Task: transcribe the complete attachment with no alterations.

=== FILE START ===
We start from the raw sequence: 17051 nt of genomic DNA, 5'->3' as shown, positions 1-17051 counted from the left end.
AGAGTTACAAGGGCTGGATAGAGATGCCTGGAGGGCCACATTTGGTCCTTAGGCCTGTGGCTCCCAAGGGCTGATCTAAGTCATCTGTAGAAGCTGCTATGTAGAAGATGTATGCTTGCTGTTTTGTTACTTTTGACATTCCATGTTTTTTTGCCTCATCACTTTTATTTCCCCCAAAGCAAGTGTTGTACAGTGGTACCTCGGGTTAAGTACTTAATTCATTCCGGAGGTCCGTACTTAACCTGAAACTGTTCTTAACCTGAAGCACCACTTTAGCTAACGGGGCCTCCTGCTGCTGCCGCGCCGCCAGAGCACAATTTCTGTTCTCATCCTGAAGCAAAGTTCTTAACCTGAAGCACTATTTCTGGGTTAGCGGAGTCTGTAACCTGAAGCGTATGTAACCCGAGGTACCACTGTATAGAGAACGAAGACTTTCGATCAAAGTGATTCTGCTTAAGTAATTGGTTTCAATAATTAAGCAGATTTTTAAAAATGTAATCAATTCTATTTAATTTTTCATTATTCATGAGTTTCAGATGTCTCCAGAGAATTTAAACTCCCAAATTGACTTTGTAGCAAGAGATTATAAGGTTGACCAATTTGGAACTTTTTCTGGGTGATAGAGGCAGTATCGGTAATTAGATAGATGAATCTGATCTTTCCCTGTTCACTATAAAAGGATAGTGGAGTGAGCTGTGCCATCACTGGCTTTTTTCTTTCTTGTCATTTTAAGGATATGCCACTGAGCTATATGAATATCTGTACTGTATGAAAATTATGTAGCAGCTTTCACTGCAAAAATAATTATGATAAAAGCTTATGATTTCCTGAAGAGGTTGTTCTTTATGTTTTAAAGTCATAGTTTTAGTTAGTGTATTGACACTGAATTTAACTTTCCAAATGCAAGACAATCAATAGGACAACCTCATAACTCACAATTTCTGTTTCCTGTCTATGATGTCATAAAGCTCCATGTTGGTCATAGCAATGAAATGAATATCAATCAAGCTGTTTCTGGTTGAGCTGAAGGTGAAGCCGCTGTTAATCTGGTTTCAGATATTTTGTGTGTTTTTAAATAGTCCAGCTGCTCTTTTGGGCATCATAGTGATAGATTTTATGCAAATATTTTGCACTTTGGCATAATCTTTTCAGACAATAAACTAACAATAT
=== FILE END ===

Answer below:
We start from the raw sequence: 17051 nt of genomic DNA, 5'->3' as shown, positions 1-17051 counted from the left end.
AGAGTTACAAGGGCTGGATAGAGATGCCTGGAGGGCCACATTTGGTCCTTAGGCCTGTGGCTCCCAAGGGCTGATCTAAGTCATCTGTAGAAGCTGCTATGTAGAAGATGTATGCTTGCTGTTTTGTTACTTTTGACATTCCATGTTTTTTTGCCTCATCACTTTTATTTCCCCCAAAGCAAGTGTTGTACAGTGGTACCTCGGGTTAAGTACTTAATTCATTCCGGAGGTCCGTACTTAACCTGAAACTGTTCTTAACCTGAAGCACCACTTTAGCTAACGGGGCCTCCTGCTGCTGCCGCGCCGCCAGAGCACAATTTCTGTTCTCATCCTGAAGCAAAGTTCTTAACCTGAAGCACTATTTCTGGGTTAGCGGAGTCTGTAACCTGAAGCGTATGTAACCCGAGGTACCACTGTATAGAGAACGAAGACTTTCGATCAAAGTGATTCTGCTTAAGTAATTGGTTTCAATAATTAAGCAGATTTTTAAAAATGTAATCAATTCTATTTAATTTTTCATTATTCATGAGTTTCAGATGTCTCCAGAGAATTTAAACTCCCAAATTGACTTTGTAGCAAGAGATTATAAGGTTGACCAATTTGGAACTTTTTCTGGGTGATAGAGGCAGTATCGGTAATTAGATAGATGAATCTGATCTTTCCCTGTTCACTATAAAAGGATAGTGGAGTGAGCTGTGCCATCACTGGCTTTTTTCTTTCTTGTCATTTTAAGGATATGCCACTGAGCTATATGAATATCTGTACTGTATGAAAATTATGTAGCAGCTTTCACTGCAAAAATAATTATGATAAAAGCTTATGATTTCCTGAAGAGGTTGTTCTTTATGTTTTAAAGTCATAGTTTTAGTTAGTGTATTGACACTGAATTTAACTTTCCAAATGCAAGACAATCAATAGGACAACCTCATAACTCACAATTTCTGTTTCCTGTCTATGATGTCATAAAGCTCCATGTTGGTCATAGCAATGAAATGAATATCAATCAAGCTGTTTCTGGTTGAGCTGAAGGTGAAGCCGCTGTTAATCTGGTTTCAGATATTTTGTGTGTTTTTAAATAGTCCAGCTGCTCTTTTGGGCATCATAGTGATAGATTTTATGCAAATATTTTGCACTTTGGCATAATCTTTTCAGACAATAAACTAACAATAT